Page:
This study was conducted at the department of pediatric surgery The Children’s Hospital and The Institute of Child Health, Lahore. The records of patients treated for esophageal replacement were reviewed. The patients under follow-up were called for clinical evaluation and assessed of long terms complications if any.

A total of 93 patients with esophageal replacement were included in the study. Esophageal replacement was done with gastric transposition in 84 cases (90%), colon interposition in 7 cases (7.5%) including one case of redo colonic interposition, and jejunal interposition in 2 cases (2%). Routes of esophageal replacement were trans-hiatal in 71 (76%), retrosternal in 13 (14%), and trans-hiatal with thoracotomy in 9 (10%) patients. Postoperatively, all of the conduits maintained viability. Wound infection was seen in 10 (11%), wound dehiscence in 5 (5%), anastomotic leak in 9 (10%), anastomotic stenosis in 12 (13%), fistula formation in 4 (4%), aortic injury 1 (1%), dumping syndrome 8 (9%), reflux 18 (19%), dysphagia 15 (16%) and death occurred in 12 patients (13%).

There are problems with esophageal replacement in developing countries. In this context, gastric conduit appeared as the best conduit for esophageal replacement, using the trans-hiatal route for replacement, in the authors’ experience.

Changing face of trauma and surgical training in a developing country: A literature review

Trauma continues to be the major cause of disability and death globally and surgeons are often involved in immediate care. However there has been an exponential decrease in the number of the trained trauma surgeons. The purpose of the current review article is to summarize the published literature pertaining to trauma education in postgraduate surgical training programmes internationally and in a developing country as Pakistan. Several electronic databases like MEDLINE, PubMed, Google scholar and PakMediNet were searched using the keywords ‘trauma education’ or ‘trauma training’ AND ‘postgraduate medical education’, ‘surgery residency training’, ‘surgery residents’ and ‘surgeons’. The current training in most surgical residency programmes, locally and globally, is suboptimal. Change in trauma management protocols, and decrease in volume of trauma cases results in variable and/ or inadequate exposure and hands-on experience of the surgical trainees in operative and non-operative management of trauma. This warrants collaborative measures for integration of innovative educational interventions at all levels of the surgical educational programmes.

Rising trends in iatrogenic urogenital fistula: A new challenge

Objective: To analyze trends in iatrogenic urogenital fistula among patients admitted for fistula repair at the Pakistan Institute of Medical Sciences, Islamabad.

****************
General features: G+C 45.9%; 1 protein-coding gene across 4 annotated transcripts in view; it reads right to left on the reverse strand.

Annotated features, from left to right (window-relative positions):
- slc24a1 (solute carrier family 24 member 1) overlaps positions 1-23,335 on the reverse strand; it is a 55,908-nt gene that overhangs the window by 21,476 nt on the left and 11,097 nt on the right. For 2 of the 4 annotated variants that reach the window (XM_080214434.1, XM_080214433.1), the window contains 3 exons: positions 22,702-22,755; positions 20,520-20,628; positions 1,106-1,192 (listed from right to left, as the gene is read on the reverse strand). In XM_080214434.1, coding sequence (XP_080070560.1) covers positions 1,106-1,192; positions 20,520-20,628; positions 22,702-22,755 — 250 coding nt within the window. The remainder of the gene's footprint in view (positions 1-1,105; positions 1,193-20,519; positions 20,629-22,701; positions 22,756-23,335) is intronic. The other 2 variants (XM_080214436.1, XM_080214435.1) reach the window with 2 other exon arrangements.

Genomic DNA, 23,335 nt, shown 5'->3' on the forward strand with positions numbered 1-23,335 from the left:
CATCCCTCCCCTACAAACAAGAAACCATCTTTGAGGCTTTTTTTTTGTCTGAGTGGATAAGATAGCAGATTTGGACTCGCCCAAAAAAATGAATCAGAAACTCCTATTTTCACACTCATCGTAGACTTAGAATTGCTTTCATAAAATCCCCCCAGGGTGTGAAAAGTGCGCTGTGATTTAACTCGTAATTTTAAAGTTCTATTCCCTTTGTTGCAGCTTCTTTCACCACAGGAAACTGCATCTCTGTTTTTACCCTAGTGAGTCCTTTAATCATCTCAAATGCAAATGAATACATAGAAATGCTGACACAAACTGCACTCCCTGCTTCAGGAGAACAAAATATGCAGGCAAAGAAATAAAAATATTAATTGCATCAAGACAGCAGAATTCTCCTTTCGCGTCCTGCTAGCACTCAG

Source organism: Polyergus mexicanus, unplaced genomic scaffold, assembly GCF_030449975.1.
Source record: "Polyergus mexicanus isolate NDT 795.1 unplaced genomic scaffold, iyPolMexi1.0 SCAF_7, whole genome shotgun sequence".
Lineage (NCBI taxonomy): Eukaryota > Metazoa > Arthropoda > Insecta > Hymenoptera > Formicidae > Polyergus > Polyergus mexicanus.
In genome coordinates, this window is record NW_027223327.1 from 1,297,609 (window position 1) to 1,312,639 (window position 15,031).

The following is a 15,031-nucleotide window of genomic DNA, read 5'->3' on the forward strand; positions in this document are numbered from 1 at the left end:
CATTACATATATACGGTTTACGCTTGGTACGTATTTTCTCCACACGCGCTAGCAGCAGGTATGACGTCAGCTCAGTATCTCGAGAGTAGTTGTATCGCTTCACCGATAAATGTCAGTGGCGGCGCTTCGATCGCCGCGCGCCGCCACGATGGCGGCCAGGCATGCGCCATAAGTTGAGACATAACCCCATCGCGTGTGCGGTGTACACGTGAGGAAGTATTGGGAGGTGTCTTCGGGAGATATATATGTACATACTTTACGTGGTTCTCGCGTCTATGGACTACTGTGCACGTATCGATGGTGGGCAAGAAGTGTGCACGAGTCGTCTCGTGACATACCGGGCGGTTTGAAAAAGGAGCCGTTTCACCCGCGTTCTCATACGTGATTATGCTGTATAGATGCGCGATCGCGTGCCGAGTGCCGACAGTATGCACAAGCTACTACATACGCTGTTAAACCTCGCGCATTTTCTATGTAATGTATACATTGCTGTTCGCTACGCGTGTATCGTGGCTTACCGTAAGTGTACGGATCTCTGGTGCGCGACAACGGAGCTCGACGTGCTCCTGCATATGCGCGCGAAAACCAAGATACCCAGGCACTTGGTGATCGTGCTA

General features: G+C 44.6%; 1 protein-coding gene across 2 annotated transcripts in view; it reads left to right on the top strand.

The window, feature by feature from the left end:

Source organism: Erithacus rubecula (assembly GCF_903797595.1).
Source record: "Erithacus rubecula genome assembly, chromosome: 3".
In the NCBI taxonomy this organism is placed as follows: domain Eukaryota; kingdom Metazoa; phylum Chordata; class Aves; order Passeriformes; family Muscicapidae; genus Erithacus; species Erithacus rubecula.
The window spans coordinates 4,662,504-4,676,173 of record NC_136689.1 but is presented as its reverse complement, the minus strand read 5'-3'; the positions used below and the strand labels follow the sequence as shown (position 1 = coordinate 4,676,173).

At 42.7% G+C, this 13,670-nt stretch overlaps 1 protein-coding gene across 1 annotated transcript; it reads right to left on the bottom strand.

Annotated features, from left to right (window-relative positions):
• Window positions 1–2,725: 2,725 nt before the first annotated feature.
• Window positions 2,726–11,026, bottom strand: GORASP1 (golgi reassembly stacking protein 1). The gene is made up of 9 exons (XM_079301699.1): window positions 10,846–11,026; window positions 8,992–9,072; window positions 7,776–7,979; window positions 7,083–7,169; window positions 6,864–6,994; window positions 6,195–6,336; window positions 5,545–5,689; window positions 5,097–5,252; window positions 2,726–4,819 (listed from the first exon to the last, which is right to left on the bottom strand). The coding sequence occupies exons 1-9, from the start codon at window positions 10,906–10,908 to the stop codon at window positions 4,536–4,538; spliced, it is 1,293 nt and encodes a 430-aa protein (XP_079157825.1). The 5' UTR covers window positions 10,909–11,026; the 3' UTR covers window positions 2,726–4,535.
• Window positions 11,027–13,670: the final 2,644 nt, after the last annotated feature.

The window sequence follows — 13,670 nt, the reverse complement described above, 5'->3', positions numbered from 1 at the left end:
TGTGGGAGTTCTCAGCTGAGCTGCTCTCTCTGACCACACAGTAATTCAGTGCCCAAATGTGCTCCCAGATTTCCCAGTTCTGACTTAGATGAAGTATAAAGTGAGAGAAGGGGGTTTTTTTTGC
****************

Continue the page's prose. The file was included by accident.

Methods: In this longitudinal study, all patients who presented for fistula repair between 2006 and 2018 were included in the study. Patient data were collected on age, parity, and type and etiology of fistula, which was classified as ischemic or iatrogenic.

Results: Of 634 fistula patients, 371 (58.5%) had iatrogenic fistula, while 263 (41.5%) patients developed ischemic fistula due to obstructed labor. Mean age of patients was 31.6 years. Yearly trends showed an increase in iatrogenic fistula from 43.2% in 2006-2008 to 71.4% in 2017-2018. The major etiological contributor to iatrogenic fistula was hysterectomy (52.5%), followed by cesarean hysterectomy (26.4%), and cesarean delivery (19.9%).

Conclusion: A rising trend in iatrogenic fistula was observed. This emphasizes the need for optimization of surgical approaches and surgical skills. Moreover, gynecologic surgeries should be restricted to authorized gynecologic surgeons.

Prevalence of Trachoma in Pakistan: Results of 42 Population-Based Prevalence Surveys from the Global Trachoma Mapping Project

Purpose: Previous phases of trachoma mapping in Pakistan completed baseline surveys in 38 districts. To help guide national trachoma elimination planning, we set out to estimate trachoma prevalence in 43 suspected-endemic evaluation units (EUs) of 15 further districts.

Methods: We planned a population-based trachoma prevalence survey in each EU. Two-stage cluster sampling was employed, using the systems and approaches of the Global Trachoma Mapping Project. In each EU, residents aged ≥1 year living in 30 households in each of 26 villages were invited to be examined by trained, certified trachoma graders. Questionnaires and direct observation were used to evaluate household-level access to water and sanitation.

Results: One EU was not completed due to insecurity. Of the remaining 42, three EUs had trichiasis prevalence estimates in ≥15-year-olds ≥0.2%, and six (different) EUs had prevalence estimates of trachomatous inflammation—follicular (TF) in 1–9-year-olds ≥5%; each EU requires trichiasis and TF prevalence estimates below these thresholds to achieve elimination of trachoma as a public health problem. All six EUs with TF prevalences ≥5% were in Khyber Pakhtunkhwa Province. Household-level access to improved sanitation ranged by EU from 6% to 100%. Household-level access to an improved source of water for face and hand washing ranged by EU from 37% to 100%.

Conclusion: Trachoma was a public health problem in 21% (9/42) of the EUs. Because the current outbreak of extremely drug-resistant typhoid in Pakistan limits domestic use of azithromycin mass drug administration, other interventions against active trachoma should be considered here.